But what is posing the biggest challenge to PM Suga is the increasing surge of coronavirus cases in the country, which is witnessing what is now described as the “third wave” of the virus. The current surge is even worse than the earlier two waves witnessed during April and August. At the time of his assumption of office, the COVID-19 situation seemed to be under control, but a fresh wave started soon in October. This was followed by Suga strongly supporting a massive plan to encourage domestic travel to propel the national economy. He vigorously pursued the scheme called ‘Go To Travel’ by extending liberal subsidies that also provided travel, accommodation and food facilities. The scheme started in July during Abe’s time with as Chief Cabinet Secretary, who was then a staunch supporter of the programme. After succeeding Abe, he continued to spearhead the scheme in order to boost the economy.
Many in his own party were dismayed that Suga was not effectively addressing the pandemic crisis by giving greater priority to economic recovery than to public health.
As the scheme picked up momentum, it also contributed to the spread of virus infections across the country. Many in his own party were dismayed that Suga was not effectively addressing the pandemic crisis by giving greater priority to economic recovery than to public health. Public criticisms of his “Go To Travel” scheme were getting stronger as shown in his declining popularity in several opinion surveys. Even many of the country’s top medical experts and institutions advised the government to suspend the travel scheme.
The third wave of the virus started in the month of October and the many densely populated areas in prefectures like Tokyo, Osaka, Aichi, Hyogo Chiba, Saitama, Kanagawa and Hokkaido have registered unprecedented surges in infection cases, giving rise to the possibility of declaring emergency again. The government set a three-week timeline from the last week of November to curb the spread of the pandemic. On 14 December, Suga admitted that his efforts to boost the economy while simultaneously attempting to curb the virus had hit a wall.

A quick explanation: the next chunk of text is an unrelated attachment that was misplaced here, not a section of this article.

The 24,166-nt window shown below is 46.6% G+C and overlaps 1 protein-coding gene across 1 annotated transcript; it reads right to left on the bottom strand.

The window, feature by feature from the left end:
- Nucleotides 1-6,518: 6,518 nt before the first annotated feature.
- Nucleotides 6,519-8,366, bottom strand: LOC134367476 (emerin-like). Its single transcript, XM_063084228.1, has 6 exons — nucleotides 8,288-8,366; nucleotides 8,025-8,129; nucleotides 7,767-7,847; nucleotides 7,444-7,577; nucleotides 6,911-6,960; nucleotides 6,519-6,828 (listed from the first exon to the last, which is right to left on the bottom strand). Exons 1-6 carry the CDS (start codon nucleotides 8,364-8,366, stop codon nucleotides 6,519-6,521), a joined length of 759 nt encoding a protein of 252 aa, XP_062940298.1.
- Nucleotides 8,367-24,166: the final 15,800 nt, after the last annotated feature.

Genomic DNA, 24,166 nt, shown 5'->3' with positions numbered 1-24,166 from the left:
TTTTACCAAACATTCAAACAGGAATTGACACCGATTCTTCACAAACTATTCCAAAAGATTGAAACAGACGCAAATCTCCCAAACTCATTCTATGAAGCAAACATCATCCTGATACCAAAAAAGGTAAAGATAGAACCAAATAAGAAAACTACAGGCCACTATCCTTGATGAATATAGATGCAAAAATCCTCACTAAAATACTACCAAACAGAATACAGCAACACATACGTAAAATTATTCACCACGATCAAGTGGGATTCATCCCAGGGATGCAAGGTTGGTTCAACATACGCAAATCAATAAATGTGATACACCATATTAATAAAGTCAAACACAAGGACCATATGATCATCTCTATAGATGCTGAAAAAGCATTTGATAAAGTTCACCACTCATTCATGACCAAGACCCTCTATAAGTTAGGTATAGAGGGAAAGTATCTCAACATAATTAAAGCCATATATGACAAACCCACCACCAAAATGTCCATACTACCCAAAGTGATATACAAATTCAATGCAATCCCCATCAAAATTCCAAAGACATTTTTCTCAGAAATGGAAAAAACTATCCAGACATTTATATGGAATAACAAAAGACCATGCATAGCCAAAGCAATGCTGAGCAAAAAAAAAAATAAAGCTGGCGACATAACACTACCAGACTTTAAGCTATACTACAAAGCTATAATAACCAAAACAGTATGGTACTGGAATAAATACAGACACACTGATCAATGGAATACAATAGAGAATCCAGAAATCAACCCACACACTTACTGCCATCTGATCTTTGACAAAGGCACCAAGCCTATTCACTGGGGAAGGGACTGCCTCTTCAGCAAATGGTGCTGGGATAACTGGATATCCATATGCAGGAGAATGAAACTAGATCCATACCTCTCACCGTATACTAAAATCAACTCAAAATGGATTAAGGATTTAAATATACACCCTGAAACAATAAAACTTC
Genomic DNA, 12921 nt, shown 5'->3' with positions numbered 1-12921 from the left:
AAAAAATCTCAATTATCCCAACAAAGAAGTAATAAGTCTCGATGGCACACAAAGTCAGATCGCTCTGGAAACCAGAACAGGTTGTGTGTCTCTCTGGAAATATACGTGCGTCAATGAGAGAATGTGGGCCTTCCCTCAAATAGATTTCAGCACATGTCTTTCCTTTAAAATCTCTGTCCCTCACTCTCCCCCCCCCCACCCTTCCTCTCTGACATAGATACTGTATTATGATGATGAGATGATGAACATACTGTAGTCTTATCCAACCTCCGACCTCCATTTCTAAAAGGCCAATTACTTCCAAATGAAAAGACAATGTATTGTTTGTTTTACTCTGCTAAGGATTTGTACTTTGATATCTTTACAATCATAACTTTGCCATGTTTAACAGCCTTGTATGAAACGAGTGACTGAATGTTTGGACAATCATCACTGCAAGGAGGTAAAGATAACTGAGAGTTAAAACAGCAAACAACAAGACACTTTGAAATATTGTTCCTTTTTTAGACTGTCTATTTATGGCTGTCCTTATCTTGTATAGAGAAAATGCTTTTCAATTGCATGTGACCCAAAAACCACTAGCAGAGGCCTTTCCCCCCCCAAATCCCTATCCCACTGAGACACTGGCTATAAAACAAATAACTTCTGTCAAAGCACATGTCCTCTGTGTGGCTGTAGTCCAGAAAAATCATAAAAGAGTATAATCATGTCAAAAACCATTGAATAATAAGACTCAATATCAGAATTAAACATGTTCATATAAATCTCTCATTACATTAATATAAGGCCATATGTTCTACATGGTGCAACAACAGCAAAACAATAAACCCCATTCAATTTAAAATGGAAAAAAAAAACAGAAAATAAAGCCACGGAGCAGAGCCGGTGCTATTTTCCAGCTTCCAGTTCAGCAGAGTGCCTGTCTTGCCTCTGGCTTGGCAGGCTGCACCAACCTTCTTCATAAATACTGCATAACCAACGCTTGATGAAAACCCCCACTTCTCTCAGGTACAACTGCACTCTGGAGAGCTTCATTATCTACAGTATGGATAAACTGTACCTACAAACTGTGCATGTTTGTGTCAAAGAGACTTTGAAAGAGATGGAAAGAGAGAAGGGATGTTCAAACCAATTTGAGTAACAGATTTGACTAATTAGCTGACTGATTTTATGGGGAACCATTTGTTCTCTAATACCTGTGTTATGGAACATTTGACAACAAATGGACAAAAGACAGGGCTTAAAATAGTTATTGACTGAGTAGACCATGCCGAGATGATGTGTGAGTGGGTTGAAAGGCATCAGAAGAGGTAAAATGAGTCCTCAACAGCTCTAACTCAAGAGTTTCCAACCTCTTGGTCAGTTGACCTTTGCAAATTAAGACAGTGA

But PM Suga is not inclined to impose emergency on the people, even though there is a massive surge in the number of infection cases all across the country.
Realising that the surge had not abated, PM Suga announced a major shift in his policy by stating that the travel scheme would be suspended from 26 December until 11 January. Many top Japanese medical experts had advised him against pursuing the travel scheme if he was serious about fighting the pandemic. His decision to suspend the scheme was mainly influenced by political considerations like his diminishing popularity, the increasing opposition from the public and the persistent advice of the experts.
What are the options open to him now? Some people have hinted that he could think of introducing an emergency for a short period as done earlier by Abe. For that he has to work in close cooperation with Prefectural governors and opposition political parties. But PM Suga is not inclined to impose emergency on the people, even though there is a massive surge in the number of infection cases all across the country. In the meantime, he has to wrestle with new issues like the entry of virus variants from the UK which forced the government to temporarily ban the entry of all foreigners into Japan.
He has to turn his attention to other key questions like holding the postponed summer Olympics in July this year.
As the COVID-19 pandemic is getting more complicated, Suga finds himself in a difficult dilemma struggling to strike a practical balance between the needs of the country’s economy and the demands of public health. It will entail considerable investment of time and resources to find a way out of this dilemma.
Meanwhile, as the time at his disposal is very short, he has to turn his attention to other key questions like holding the postponed summer Olympics in July this year, facing the party presidential election again and choosing the most suitable dates for dissolving the present lower house and holding fresh elections. These are formidable challenges and Suga’s survival will depend on how prudently he addresses them.